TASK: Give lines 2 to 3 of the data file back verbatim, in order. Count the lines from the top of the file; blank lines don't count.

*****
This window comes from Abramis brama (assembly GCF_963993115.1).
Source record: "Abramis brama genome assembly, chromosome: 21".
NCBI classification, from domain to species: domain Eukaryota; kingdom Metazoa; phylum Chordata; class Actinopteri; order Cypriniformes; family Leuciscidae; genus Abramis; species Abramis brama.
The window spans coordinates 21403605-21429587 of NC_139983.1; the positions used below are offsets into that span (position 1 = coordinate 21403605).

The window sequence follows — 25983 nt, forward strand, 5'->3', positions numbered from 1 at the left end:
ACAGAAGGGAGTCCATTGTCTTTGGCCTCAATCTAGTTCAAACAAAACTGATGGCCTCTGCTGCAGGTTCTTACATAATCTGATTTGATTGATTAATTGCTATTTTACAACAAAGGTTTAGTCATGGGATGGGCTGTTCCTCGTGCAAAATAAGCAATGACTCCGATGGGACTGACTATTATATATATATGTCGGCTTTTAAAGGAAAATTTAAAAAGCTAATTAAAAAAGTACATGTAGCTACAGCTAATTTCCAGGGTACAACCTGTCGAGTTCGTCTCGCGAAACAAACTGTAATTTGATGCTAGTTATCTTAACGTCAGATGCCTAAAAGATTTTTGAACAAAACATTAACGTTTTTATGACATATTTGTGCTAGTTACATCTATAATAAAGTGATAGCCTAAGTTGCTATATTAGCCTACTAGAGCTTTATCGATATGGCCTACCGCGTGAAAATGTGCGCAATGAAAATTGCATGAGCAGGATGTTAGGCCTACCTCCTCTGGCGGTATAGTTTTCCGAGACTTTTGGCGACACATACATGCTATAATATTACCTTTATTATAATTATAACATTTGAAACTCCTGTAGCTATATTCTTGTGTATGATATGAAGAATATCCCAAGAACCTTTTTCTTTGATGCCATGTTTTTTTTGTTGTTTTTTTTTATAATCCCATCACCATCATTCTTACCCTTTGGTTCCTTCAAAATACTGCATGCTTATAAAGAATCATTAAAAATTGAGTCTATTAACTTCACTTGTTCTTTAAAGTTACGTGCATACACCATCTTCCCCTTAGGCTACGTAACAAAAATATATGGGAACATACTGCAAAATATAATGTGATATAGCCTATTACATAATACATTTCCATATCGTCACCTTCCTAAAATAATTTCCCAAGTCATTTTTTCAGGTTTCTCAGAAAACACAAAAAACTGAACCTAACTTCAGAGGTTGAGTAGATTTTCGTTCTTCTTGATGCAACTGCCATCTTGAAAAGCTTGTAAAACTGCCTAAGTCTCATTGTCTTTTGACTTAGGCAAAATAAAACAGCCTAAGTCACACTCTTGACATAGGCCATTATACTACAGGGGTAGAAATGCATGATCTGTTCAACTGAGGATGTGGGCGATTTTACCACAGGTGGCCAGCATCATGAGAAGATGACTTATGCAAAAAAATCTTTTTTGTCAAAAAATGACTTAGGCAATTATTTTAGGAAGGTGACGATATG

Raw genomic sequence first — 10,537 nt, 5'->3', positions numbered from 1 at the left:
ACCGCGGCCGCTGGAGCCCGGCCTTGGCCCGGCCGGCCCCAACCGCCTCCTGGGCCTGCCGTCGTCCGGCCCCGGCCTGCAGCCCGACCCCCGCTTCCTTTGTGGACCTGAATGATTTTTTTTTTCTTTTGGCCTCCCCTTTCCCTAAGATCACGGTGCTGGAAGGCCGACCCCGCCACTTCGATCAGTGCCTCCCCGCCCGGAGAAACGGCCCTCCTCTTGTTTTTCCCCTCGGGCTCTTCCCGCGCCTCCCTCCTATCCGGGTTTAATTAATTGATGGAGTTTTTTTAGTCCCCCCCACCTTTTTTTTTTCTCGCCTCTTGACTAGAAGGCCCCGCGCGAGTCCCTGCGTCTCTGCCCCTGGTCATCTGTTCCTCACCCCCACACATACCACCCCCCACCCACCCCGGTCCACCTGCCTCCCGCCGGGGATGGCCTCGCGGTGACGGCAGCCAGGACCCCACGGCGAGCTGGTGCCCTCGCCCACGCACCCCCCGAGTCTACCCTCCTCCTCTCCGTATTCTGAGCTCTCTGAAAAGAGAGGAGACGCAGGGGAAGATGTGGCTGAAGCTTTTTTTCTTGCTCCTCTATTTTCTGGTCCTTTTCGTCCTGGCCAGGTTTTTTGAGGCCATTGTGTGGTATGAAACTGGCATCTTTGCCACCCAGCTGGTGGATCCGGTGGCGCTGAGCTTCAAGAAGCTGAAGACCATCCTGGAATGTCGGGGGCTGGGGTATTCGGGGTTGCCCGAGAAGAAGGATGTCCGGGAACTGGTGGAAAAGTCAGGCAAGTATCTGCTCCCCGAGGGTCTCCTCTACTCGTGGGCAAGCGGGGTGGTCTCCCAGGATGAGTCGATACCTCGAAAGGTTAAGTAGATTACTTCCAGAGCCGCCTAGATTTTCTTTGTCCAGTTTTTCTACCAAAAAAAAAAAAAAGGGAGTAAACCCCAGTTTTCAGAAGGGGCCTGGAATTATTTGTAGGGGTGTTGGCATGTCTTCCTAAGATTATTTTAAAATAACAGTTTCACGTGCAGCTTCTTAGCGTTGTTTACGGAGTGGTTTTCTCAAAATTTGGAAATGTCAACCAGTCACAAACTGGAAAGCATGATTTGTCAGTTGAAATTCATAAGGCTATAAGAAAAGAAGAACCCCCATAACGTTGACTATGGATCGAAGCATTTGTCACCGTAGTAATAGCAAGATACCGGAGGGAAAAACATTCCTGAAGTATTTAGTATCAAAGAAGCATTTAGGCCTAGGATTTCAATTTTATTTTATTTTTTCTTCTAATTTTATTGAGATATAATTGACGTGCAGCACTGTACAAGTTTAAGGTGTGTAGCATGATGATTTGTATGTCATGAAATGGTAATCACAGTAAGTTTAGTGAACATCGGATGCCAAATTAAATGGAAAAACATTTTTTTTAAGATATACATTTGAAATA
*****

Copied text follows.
Source record: "Abramis brama genome assembly, chromosome: 21".
NCBI classification, from domain to species: domain Eukaryota; kingdom Metazoa; phylum Chordata; class Actinopteri; order Cypriniformes; family Leuciscidae; genus Abramis; species Abramis brama.